With the devastating effects cancer can have on the body, a proper and timely diagnosis can make the difference between life or death. Washington, as well as the rest of the United States, does not hold all doctors accountable for misdiagnosis. In order to prove a diagnosis error, patients must prove that the doctor was negligent when he or she should have detected the illness, or show that the doctor properly diagnosed the illness but failed to provide adequate care.
The New York Times covers one corner of the all-too-frequent occurrence of cancer diagnosis errors. Reports show that many patients are fearful they may choose inefficient oncologists and surgeons, whether that inefficiency stems from lack of training, negligence or other type of medical misstep. A large majority of patients have a growing mistrust in the health system because of the common occurrence of cancer misdiagnosis, and since the disease can prove difficult to treat, most individuals must make appointments with multiple doctors. Generally, cancer patients must receive treatment from surgeons and specialists in radiation and chemotherapy. Properly diagnosing cancer can be extremely difficult, and often requires a series of appointments involving biopsies, insurance and therapy sessions.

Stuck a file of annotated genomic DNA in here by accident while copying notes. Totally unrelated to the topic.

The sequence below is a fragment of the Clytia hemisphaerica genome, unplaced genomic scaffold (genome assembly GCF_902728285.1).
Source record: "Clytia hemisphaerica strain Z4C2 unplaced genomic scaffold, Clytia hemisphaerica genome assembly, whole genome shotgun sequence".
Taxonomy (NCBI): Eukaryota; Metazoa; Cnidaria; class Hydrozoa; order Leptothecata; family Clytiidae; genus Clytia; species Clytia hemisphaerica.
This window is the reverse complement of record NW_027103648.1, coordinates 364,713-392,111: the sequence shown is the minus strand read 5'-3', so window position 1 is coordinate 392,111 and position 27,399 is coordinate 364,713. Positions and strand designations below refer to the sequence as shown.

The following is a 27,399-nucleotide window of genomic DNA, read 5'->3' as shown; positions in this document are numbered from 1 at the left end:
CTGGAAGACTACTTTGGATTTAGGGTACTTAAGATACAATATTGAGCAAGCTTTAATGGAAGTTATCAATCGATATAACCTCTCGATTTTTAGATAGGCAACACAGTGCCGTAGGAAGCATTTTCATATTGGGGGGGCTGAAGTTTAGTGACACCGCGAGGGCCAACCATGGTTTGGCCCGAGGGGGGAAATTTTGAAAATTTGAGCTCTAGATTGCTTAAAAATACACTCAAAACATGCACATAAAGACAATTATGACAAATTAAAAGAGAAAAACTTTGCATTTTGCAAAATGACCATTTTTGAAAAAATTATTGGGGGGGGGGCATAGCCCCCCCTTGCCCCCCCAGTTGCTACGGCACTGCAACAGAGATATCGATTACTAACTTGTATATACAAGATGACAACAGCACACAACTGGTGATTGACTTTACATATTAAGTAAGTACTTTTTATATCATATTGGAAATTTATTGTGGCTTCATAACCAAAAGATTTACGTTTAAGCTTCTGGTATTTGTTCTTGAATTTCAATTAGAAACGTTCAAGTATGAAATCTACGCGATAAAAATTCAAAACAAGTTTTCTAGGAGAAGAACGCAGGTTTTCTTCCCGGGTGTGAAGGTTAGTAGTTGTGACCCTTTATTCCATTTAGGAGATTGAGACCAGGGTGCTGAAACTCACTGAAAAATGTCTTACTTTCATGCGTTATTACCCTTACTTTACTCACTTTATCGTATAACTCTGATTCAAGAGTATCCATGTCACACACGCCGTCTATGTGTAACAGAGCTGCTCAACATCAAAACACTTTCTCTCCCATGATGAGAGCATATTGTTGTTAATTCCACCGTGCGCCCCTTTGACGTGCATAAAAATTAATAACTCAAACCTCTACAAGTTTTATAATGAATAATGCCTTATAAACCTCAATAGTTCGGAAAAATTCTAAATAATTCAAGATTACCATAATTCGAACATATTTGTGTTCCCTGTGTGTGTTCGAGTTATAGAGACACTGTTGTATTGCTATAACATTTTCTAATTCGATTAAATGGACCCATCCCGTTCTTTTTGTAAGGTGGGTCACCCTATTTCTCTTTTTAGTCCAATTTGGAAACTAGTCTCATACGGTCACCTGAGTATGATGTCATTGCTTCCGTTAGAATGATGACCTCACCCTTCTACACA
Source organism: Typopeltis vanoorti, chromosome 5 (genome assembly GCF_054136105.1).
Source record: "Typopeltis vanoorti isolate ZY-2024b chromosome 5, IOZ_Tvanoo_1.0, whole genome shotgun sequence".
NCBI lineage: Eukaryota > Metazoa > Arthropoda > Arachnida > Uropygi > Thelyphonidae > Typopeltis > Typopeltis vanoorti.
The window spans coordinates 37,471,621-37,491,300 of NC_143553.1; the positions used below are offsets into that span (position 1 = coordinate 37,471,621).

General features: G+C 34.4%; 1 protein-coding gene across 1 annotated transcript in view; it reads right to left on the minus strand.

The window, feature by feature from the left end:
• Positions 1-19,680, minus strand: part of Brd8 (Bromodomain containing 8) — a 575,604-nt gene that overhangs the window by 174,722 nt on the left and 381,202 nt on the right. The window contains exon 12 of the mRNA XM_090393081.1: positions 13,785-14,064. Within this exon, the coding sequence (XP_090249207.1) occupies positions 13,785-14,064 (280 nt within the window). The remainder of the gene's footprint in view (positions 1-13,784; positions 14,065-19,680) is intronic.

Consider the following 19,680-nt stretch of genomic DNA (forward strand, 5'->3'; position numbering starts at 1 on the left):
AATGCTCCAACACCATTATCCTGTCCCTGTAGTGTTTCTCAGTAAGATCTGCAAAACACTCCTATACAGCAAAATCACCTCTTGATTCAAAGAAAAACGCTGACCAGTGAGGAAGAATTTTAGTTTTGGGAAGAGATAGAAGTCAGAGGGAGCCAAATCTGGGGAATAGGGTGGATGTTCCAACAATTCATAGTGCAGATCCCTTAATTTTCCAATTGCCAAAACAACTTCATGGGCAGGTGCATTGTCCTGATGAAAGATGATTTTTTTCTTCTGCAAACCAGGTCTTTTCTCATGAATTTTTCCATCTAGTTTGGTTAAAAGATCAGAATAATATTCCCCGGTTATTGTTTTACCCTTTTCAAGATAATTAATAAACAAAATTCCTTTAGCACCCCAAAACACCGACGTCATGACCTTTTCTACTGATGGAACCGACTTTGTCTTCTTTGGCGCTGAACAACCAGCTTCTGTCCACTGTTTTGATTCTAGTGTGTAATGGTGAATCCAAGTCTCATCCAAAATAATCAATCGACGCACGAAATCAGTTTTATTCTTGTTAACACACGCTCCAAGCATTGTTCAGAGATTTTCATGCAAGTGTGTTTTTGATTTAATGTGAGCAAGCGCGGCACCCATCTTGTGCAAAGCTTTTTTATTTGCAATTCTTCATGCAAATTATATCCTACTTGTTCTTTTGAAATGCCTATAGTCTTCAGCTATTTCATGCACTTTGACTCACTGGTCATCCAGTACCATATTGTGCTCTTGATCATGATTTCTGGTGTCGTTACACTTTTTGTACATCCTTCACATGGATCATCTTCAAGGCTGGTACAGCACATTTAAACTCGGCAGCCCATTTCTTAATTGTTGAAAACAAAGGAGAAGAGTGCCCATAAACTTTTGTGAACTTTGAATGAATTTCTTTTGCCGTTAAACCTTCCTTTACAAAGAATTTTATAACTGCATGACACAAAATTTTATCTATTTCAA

The overwhelming number of cancer cases in the United States is enough cause for concern, but Boston magazine points out that misdiagnosis is more common than one might initially think. A joint study between the medical review organization Best Doctors and the National Coalition on Health Care reveals that 60.5 percent of doctors surveyed believe that cancer misdiagnosis rates are between zero and 10 percent, when in reality that rate is a tragic 28 percent. The study also showed that the types of cancer with the highest rates of misdiagnosis are lymphoma, breast cancer, sarcomas, melanomas and cancer of an unknown site.